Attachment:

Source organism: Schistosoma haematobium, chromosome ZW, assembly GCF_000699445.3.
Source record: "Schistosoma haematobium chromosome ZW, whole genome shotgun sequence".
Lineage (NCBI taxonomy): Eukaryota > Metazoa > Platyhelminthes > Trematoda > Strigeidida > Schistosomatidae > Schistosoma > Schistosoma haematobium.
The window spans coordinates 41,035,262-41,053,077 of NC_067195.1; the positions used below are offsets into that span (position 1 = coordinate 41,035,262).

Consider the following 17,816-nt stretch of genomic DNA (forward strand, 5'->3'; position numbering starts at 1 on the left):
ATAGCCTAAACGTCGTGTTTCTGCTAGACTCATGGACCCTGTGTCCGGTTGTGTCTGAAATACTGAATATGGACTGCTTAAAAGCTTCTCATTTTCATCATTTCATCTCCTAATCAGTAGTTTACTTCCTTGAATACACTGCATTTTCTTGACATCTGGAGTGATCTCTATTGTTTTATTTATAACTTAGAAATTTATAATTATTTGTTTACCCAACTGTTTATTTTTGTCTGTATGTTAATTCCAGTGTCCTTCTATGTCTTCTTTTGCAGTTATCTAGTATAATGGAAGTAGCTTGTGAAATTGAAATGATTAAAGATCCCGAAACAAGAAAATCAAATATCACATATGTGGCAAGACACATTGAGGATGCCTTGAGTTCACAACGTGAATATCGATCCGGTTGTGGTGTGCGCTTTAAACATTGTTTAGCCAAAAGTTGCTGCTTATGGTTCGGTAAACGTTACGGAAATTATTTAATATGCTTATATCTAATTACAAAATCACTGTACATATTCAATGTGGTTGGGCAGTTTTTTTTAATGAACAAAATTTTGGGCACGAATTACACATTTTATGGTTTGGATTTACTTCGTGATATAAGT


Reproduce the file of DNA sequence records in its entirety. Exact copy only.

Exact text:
Source organism: Schistosoma haematobium, chromosome ZW, assembly GCF_000699445.3.
Source record: "Schistosoma haematobium chromosome ZW, whole genome shotgun sequence".
Lineage (NCBI taxonomy): Eukaryota > Metazoa > Platyhelminthes > Trematoda > Strigeidida > Schistosomatidae > Schistosoma > Schistosoma haematobium.
The window spans coordinates 41,035,262-41,053,077 of NC_067195.1; the positions used below are offsets into that span (position 1 = coordinate 41,035,262).

Consider the following 17,816-nt stretch of genomic DNA (forward strand, 5'->3'; position numbering starts at 1 on the left):
ATAGCCTAAACGTCGTGTTTCTGCTAGACTCATGGACCCTGTGTCCGGTTGTGTCTGAAATACTGAATATGGACTGCTTAAAAGCTTCTCATTTTCATCATTTCATCTCCTAATCAGTAGTTTACTTCCTTGAATACACTGCATTTTCTTGACATCTGGAGTGATCTCTATTGTTTTATTTATAACTTAGAAATTTATAATTATTTGTTTACCCAACTGTTTATTTTTGTCTGTATGTTAATTCCAGTGTCCTTCTATGTCTTCTTTTGCAGTTATCTAGTATAATGGAAGTAGCTTGTGAAATTGAAATGATTAAAGATCCCGAAACAAGAAAATCAAATATCACATATGTGGCAAGACACATTGAGGATGCCTTGAGTTCACAACGTGAATATCGATCCGGTTGTGGTGTGCGCTTTAAACATTGTTTAGCCAAAAGTTGCTGCTTATGGTTCGGTAAACGTTACGGAAATTATTTAATATGCTTATATCTAATTACAAAATCACTGTACATATTCAATGTGGTTGGGCAGTTTTTTTTAATGAACAAAATTTTGGGCACGAATTACACATTTTATGGTTTGGATTTACTTCGTGATATAAGT